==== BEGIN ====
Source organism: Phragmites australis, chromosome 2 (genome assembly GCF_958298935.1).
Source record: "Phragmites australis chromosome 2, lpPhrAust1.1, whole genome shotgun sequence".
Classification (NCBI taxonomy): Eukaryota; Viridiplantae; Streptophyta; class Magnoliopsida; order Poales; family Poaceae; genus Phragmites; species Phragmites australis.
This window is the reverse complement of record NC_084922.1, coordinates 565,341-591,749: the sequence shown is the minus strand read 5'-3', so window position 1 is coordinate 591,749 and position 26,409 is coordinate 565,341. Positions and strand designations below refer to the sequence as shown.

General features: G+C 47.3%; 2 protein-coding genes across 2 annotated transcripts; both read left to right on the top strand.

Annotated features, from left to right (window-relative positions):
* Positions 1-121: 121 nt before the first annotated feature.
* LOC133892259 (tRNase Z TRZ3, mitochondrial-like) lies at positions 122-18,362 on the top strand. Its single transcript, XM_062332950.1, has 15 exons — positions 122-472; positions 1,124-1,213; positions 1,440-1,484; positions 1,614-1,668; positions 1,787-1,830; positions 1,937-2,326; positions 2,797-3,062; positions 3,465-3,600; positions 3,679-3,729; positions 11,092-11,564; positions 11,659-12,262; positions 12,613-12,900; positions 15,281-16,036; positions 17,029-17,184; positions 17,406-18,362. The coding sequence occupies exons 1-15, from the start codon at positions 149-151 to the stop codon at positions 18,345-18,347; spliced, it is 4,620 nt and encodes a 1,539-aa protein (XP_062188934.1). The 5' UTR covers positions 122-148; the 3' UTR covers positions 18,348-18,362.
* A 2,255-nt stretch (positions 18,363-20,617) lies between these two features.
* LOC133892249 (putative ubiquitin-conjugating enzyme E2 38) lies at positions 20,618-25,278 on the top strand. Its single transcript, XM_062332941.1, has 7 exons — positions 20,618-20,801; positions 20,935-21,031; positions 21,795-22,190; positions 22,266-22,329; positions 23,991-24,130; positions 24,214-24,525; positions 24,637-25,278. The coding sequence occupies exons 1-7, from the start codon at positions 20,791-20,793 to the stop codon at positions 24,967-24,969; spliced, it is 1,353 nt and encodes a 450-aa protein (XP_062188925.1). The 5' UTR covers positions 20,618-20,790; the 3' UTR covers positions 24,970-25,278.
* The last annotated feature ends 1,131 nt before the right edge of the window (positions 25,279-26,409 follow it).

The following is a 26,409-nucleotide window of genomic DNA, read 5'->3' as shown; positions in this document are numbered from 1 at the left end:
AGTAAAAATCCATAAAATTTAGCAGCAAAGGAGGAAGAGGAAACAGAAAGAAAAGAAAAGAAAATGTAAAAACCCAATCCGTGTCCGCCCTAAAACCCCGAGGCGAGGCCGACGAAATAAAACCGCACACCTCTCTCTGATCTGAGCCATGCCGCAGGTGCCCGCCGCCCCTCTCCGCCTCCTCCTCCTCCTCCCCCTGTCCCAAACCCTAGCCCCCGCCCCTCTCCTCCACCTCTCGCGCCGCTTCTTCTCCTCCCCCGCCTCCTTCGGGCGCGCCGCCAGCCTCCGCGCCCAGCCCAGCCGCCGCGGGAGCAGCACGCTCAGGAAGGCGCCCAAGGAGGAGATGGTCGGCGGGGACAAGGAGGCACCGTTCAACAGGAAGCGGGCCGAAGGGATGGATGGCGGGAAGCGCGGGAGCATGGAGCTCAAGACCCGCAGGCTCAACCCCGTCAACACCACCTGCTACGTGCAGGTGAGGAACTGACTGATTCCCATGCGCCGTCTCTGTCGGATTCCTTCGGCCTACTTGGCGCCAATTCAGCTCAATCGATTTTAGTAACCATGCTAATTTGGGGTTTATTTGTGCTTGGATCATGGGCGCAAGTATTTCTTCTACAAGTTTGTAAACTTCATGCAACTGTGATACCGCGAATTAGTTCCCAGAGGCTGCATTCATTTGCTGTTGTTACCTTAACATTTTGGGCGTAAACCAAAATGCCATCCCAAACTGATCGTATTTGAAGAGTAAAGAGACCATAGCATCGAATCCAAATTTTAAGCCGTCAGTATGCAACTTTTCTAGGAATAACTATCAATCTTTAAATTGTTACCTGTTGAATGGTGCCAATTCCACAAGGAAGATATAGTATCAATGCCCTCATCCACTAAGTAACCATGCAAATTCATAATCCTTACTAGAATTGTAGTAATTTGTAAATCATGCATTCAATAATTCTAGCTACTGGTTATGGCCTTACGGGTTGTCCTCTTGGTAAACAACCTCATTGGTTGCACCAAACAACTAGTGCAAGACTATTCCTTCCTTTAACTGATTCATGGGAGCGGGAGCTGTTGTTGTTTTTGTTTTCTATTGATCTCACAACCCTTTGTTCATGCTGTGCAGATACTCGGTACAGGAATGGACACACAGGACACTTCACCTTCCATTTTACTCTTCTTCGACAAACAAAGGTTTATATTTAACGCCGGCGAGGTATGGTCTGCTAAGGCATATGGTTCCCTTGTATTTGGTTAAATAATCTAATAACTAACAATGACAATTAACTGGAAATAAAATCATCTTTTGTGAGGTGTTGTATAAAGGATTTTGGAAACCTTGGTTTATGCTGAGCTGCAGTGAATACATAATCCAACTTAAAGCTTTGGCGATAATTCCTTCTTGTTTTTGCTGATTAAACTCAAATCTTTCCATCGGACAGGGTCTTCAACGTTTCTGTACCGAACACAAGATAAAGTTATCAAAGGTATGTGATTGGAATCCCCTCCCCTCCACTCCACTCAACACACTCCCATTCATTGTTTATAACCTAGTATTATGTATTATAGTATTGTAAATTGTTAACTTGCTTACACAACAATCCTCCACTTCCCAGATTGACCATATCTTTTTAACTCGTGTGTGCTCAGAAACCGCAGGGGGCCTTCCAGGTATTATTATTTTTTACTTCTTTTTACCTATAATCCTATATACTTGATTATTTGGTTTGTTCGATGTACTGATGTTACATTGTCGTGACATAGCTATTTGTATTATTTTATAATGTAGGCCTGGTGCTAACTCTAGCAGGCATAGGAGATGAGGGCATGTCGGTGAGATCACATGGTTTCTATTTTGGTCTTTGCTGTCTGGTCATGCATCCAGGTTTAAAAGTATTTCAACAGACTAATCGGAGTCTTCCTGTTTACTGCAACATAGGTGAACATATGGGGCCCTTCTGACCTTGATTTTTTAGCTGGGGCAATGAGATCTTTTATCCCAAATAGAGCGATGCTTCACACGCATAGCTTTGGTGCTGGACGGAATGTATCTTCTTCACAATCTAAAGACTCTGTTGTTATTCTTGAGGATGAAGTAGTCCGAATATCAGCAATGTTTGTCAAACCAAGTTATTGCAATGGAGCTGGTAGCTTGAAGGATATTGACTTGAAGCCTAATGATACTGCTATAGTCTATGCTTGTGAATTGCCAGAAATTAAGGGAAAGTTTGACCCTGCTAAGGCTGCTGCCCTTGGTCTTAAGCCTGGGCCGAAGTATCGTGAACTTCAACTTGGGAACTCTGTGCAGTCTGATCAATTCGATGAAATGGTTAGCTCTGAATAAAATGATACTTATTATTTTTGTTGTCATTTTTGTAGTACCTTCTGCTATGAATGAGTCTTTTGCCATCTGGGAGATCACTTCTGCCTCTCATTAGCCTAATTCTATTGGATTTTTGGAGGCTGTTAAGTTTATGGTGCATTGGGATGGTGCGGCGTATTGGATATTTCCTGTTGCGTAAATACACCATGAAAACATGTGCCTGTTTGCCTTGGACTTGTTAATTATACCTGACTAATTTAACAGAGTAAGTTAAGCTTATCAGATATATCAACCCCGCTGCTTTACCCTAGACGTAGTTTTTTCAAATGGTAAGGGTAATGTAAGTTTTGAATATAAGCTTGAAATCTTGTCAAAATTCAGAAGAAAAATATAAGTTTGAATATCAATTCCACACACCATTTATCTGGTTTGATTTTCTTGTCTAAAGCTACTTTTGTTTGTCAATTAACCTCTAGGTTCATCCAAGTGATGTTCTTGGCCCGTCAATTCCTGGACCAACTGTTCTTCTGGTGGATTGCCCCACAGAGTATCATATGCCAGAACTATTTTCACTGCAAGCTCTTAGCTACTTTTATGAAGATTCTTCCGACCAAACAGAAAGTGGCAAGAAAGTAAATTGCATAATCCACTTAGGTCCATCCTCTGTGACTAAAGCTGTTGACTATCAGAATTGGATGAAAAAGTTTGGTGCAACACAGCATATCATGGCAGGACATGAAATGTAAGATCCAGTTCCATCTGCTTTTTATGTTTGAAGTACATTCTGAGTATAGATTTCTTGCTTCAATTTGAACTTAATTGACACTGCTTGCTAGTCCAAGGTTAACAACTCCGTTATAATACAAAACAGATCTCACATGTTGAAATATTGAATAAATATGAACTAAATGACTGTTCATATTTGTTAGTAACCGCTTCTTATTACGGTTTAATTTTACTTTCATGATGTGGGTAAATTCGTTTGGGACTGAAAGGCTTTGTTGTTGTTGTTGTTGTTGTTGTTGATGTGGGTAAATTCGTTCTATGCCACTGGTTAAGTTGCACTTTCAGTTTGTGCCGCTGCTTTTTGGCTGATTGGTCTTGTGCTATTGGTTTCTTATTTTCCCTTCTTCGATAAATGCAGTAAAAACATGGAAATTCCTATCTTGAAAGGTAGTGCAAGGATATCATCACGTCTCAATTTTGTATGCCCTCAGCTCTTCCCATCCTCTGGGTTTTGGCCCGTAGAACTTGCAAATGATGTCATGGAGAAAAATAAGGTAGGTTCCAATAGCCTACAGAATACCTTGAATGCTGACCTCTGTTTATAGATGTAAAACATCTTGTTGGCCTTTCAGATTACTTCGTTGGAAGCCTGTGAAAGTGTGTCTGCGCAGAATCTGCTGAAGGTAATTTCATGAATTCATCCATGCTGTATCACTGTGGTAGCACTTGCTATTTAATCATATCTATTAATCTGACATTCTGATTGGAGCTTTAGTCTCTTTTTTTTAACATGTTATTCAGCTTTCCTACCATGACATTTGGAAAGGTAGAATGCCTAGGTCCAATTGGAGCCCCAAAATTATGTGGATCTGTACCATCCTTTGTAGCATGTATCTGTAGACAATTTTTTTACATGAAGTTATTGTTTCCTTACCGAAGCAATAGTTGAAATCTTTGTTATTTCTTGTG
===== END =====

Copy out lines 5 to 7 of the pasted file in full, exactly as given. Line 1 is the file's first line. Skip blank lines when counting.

General features: G+C 47.3%; 2 protein-coding genes across 2 annotated transcripts; both read left to right on the top strand.

Annotated features, from left to right (window-relative positions):
* Positions 1-121: 121 nt before the first annotated feature.